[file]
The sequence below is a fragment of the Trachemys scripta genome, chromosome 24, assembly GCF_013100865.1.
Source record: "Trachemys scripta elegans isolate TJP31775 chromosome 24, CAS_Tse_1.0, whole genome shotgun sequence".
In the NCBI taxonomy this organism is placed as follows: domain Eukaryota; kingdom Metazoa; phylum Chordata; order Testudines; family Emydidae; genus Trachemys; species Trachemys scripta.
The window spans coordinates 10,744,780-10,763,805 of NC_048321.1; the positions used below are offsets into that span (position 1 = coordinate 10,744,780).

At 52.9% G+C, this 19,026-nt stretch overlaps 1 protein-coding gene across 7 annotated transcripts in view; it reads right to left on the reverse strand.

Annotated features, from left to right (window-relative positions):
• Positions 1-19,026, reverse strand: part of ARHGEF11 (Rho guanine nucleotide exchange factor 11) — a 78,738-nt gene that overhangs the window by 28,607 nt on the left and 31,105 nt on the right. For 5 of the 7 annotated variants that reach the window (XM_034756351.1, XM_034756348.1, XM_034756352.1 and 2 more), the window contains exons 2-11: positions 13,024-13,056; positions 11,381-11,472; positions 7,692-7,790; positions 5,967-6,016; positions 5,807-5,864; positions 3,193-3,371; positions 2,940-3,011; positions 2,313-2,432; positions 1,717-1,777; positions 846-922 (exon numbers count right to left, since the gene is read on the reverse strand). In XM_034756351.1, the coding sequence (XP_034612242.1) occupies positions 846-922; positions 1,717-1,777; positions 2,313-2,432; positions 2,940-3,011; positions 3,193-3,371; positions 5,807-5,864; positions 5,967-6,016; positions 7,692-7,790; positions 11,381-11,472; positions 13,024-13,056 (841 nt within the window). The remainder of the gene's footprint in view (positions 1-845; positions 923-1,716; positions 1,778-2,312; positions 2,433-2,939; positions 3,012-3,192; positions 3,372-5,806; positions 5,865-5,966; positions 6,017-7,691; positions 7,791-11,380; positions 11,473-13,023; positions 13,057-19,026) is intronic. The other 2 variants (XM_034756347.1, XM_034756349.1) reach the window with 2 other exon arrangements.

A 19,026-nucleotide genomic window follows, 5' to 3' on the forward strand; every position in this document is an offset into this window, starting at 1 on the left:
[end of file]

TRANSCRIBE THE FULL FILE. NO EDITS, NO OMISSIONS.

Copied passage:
The sequence below is a fragment of the Trachemys scripta genome, chromosome 24, assembly GCF_013100865.1.
Source record: "Trachemys scripta elegans isolate TJP31775 chromosome 24, CAS_Tse_1.0, whole genome shotgun sequence".
In the NCBI taxonomy this organism is placed as follows: domain Eukaryota; kingdom Metazoa; phylum Chordata; order Testudines; family Emydidae; genus Trachemys; species Trachemys scripta.
The window spans coordinates 10,744,780-10,763,805 of NC_048321.1; the positions used below are offsets into that span (position 1 = coordinate 10,744,780).

At 52.9% G+C, this 19,026-nt stretch overlaps 1 protein-coding gene across 7 annotated transcripts in view; it reads right to left on the reverse strand.

Annotated features, from left to right (window-relative positions):
• Positions 1-19,026, reverse strand: part of ARHGEF11 (Rho guanine nucleotide exchange factor 11) — a 78,738-nt gene that overhangs the window by 28,607 nt on the left and 31,105 nt on the right. For 5 of the 7 annotated variants that reach the window (XM_034756351.1, XM_034756348.1, XM_034756352.1 and 2 more), the window contains exons 2-11: positions 13,024-13,056; positions 11,381-11,472; positions 7,692-7,790; positions 5,967-6,016; positions 5,807-5,864; positions 3,193-3,371; positions 2,940-3,011; positions 2,313-2,432; positions 1,717-1,777; positions 846-922 (exon numbers count right to left, since the gene is read on the reverse strand). In XM_034756351.1, the coding sequence (XP_034612242.1) occupies positions 846-922; positions 1,717-1,777; positions 2,313-2,432; positions 2,940-3,011; positions 3,193-3,371; positions 5,807-5,864; positions 5,967-6,016; positions 7,692-7,790; positions 11,381-11,472; positions 13,024-13,056 (841 nt within the window). The remainder of the gene's footprint in view (positions 1-845; positions 923-1,716; positions 1,778-2,312; positions 2,433-2,939; positions 3,012-3,192; positions 3,372-5,806; positions 5,865-5,966; positions 6,017-7,691; positions 7,791-11,380; positions 11,473-13,023; positions 13,057-19,026) is intronic. The other 2 variants (XM_034756347.1, XM_034756349.1) reach the window with 2 other exon arrangements.

A 19,026-nucleotide genomic window follows, 5' to 3' on the forward strand; every position in this document is an offset into this window, starting at 1 on the left: